Foreign direct investments (FDI) for the first five months of 2012 posted a 10.2 percent increase to reach US$844 million, a turnaround from the 14.8 percent decline recorded in January-May 2011. The rise in FDI was driven mainly by equity capital, which yielded net inflows of US$992 million. On a gross basis, equity capital placements surged by almost fourfold to US$1.1 billion in January-May 2012 from US$278 million a year ago. The U.S., Australia, the Netherlands, Japan, and the United Kingdom were the major sources of equity capital flows. These were channeled mostly to the manufacturing, real estate, wholesale and retail trade, and financial and insurance sectors.
Reinvested earnings likewise registered a cumulative net inflow of US$51 million. However, this was lower by more than 65 percent than the level posted in the comparable period a year ago.
Meanwhile, the other capital account—consisting mainly of intercompany borrowing/lending between foreign direct investors and their subsidiaries/affiliates in the Philippines—posted net outflows of US$199 million, largely on account of the settlement of trade credits extended to local firms by their affiliates abroad. This represented a reversal of the US$378 million net inflows recorded last year.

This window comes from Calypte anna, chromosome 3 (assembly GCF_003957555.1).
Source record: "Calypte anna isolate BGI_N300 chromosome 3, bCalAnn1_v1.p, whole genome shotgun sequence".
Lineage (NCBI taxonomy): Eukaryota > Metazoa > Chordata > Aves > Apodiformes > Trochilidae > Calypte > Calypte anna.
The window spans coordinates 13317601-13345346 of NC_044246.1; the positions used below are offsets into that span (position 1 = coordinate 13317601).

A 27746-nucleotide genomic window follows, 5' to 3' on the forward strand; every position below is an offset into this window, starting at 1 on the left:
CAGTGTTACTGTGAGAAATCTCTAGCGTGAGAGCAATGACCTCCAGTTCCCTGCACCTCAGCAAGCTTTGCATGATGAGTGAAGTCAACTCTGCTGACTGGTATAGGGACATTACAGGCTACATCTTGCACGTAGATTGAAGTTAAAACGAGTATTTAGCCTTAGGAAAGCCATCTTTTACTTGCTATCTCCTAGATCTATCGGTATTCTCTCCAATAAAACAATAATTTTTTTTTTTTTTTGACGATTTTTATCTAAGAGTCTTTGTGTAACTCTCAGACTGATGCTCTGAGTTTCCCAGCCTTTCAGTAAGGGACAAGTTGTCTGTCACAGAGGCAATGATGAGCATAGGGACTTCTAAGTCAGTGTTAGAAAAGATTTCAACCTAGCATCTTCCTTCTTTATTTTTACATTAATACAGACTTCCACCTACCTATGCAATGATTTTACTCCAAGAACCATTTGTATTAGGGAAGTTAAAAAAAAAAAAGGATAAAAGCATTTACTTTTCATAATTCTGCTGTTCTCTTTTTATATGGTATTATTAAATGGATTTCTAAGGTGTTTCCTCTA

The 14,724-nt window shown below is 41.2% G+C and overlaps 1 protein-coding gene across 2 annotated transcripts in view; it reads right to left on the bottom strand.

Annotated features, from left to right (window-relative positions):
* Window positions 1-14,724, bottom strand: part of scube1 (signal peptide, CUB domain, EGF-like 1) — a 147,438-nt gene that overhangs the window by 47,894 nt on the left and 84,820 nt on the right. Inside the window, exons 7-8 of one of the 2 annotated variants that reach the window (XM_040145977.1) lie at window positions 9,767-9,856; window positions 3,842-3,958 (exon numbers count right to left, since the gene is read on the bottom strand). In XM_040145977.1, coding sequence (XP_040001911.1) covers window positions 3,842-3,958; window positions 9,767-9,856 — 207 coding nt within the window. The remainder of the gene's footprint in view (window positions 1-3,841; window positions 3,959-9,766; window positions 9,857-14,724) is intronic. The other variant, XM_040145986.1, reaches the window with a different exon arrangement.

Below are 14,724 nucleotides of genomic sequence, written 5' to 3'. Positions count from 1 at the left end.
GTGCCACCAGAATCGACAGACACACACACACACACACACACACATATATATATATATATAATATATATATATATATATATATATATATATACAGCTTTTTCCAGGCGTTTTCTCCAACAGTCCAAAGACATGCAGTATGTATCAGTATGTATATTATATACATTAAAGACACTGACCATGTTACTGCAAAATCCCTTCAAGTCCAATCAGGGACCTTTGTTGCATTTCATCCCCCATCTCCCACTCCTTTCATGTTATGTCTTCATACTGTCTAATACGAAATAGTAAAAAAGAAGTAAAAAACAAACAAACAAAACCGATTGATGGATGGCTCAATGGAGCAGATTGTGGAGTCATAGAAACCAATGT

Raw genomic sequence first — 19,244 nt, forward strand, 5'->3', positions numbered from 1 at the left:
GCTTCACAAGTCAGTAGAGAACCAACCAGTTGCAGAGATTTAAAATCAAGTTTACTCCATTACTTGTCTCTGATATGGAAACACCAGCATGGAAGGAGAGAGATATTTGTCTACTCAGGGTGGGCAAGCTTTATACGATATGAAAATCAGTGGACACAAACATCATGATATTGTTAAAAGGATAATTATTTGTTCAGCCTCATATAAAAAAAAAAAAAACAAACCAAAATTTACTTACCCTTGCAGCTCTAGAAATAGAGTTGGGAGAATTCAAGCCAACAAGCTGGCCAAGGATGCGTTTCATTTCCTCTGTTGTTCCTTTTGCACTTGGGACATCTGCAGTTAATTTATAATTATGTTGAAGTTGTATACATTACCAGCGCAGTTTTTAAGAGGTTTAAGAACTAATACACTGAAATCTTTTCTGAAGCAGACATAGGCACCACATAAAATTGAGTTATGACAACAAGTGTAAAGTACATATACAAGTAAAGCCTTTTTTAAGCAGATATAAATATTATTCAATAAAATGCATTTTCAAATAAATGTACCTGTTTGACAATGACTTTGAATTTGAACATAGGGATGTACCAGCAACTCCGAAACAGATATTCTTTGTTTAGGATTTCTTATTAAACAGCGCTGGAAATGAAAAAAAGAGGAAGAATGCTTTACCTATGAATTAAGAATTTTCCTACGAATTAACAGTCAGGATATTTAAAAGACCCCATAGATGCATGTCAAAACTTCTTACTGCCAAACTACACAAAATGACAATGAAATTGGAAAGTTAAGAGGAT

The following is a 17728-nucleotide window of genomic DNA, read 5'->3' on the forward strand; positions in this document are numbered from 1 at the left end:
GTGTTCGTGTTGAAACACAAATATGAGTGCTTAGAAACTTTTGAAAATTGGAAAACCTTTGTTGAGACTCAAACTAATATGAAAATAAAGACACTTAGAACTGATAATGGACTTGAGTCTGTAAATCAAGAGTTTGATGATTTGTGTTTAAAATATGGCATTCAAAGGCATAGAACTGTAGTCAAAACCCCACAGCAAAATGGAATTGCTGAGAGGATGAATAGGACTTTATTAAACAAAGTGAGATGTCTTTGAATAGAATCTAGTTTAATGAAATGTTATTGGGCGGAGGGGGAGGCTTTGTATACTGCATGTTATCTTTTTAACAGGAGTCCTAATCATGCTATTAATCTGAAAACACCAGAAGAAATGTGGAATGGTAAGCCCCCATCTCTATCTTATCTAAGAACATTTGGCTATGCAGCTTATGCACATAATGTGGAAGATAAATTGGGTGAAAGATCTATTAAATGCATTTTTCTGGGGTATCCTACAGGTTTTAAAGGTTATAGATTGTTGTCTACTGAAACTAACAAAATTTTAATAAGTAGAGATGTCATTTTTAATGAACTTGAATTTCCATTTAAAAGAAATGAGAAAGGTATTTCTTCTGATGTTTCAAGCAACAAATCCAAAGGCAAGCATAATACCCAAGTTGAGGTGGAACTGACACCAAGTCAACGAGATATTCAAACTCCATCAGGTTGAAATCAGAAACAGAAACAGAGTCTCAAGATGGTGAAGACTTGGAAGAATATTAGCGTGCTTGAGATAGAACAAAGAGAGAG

FDI in May 2012 yielded net inflows of US$7 million, markedly lower than the US$195 million net inflows registered in the same month last year. Investor sentiment remained subdued on the back of continued concerns over developments in some advanced economies, particularly the interlocking sovereign debt and banking crisis in the euro area. This developed notwithstanding the positive developments in the local front, including news of the country’s better-than-expected economic growth performance in the first quarter of 2012 and Moody’s positive credit rating action during the month. Net inflows in May were driven largely by the equity capital account which posted US$48 million net inflows. Reinvested earnings likewise registered US$9 million in net inflows. On the other hand, the other capital account recorded net outflows of US$50 million due to repayments of intercompany loans from foreign direct investors by their subsidiaries/affiliates in the Philippines.